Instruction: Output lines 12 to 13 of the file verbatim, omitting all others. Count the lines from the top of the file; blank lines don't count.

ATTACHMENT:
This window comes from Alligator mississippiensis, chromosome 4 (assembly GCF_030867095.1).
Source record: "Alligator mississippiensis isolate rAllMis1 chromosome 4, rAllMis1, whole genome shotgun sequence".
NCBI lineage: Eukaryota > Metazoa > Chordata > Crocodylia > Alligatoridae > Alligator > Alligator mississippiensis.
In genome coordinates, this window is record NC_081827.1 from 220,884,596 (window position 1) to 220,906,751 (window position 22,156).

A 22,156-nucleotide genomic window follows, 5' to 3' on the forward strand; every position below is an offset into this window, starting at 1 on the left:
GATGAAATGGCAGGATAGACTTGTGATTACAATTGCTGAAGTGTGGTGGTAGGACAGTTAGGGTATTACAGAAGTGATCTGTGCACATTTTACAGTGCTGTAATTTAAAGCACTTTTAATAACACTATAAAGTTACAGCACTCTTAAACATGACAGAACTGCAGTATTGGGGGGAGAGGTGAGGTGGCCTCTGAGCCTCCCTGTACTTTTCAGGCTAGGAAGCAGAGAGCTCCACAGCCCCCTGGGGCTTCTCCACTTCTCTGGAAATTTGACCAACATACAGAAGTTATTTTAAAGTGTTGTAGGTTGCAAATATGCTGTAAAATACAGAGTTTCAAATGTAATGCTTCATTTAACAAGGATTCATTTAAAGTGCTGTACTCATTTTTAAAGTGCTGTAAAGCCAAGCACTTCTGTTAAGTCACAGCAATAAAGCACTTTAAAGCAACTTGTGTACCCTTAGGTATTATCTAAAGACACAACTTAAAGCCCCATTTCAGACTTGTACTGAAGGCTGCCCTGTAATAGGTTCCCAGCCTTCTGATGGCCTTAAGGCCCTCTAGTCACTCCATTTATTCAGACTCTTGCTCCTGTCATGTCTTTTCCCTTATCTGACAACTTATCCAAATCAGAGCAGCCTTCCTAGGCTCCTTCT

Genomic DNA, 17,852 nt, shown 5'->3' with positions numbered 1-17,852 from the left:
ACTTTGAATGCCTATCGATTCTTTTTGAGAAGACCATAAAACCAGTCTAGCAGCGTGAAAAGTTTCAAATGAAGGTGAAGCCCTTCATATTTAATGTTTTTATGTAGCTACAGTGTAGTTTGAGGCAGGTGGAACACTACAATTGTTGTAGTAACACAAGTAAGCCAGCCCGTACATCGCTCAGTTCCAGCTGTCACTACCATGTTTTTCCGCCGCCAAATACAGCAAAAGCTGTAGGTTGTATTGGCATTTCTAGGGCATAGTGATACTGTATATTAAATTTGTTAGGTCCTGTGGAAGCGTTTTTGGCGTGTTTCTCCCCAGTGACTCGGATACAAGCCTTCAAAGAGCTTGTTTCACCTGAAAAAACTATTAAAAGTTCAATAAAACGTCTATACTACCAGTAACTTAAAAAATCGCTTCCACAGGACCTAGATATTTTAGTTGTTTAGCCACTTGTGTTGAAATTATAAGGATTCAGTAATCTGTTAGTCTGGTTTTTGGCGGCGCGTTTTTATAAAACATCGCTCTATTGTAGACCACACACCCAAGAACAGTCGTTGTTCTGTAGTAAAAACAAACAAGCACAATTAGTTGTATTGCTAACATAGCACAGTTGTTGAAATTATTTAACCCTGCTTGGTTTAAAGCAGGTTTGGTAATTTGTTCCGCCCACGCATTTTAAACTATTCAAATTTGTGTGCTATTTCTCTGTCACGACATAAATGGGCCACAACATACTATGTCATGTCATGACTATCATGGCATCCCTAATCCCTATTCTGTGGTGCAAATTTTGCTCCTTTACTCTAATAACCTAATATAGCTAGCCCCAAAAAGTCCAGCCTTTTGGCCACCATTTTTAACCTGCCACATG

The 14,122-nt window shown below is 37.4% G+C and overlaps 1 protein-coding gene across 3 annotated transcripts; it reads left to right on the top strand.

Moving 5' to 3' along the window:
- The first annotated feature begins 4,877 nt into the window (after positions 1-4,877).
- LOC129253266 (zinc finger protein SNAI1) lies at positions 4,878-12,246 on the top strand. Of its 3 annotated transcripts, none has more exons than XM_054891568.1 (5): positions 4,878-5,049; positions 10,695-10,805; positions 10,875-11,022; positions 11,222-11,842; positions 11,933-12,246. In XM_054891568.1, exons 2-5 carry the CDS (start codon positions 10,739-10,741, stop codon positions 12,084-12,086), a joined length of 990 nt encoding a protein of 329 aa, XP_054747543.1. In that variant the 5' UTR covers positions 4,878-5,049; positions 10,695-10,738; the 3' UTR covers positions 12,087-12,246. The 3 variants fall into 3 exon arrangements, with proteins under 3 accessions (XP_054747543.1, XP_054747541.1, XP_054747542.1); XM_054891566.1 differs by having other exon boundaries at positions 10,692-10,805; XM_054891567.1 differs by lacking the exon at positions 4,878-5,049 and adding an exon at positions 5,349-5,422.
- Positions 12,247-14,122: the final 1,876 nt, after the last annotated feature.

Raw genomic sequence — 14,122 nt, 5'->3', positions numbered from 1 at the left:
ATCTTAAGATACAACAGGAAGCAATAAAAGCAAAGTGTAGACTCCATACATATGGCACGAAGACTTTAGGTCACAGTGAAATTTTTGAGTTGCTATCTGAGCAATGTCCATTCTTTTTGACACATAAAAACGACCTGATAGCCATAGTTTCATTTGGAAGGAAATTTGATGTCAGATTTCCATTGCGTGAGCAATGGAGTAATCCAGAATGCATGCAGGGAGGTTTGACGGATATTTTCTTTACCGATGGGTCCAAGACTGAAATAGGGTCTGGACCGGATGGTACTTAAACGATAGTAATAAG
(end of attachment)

- LOC129253266 (zinc finger protein SNAI1) lies at positions 4,878-12,246 on the top strand. Of its 3 annotated transcripts, none has more exons than XM_054891568.1 (5): positions 4,878-5,049; positions 10,695-10,805; positions 10,875-11,022; positions 11,222-11,842; positions 11,933-12,246. In XM_054891568.1, exons 2-5 carry the CDS (start codon positions 10,739-10,741, stop codon positions 12,084-12,086), a joined length of 990 nt encoding a protein of 329 aa, XP_054747543.1. In that variant the 5' UTR covers positions 4,878-5,049; positions 10,695-10,738; the 3' UTR covers positions 12,087-12,246. The 3 variants fall into 3 exon arrangements, with proteins under 3 accessions (XP_054747543.1, XP_054747541.1, XP_054747542.1); XM_054891566.1 differs by having other exon boundaries at positions 10,692-10,805; XM_054891567.1 differs by lacking the exon at positions 4,878-5,049 and adding an exon at positions 5,349-5,422.
- Positions 12,247-14,122: the final 1,876 nt, after the last annotated feature.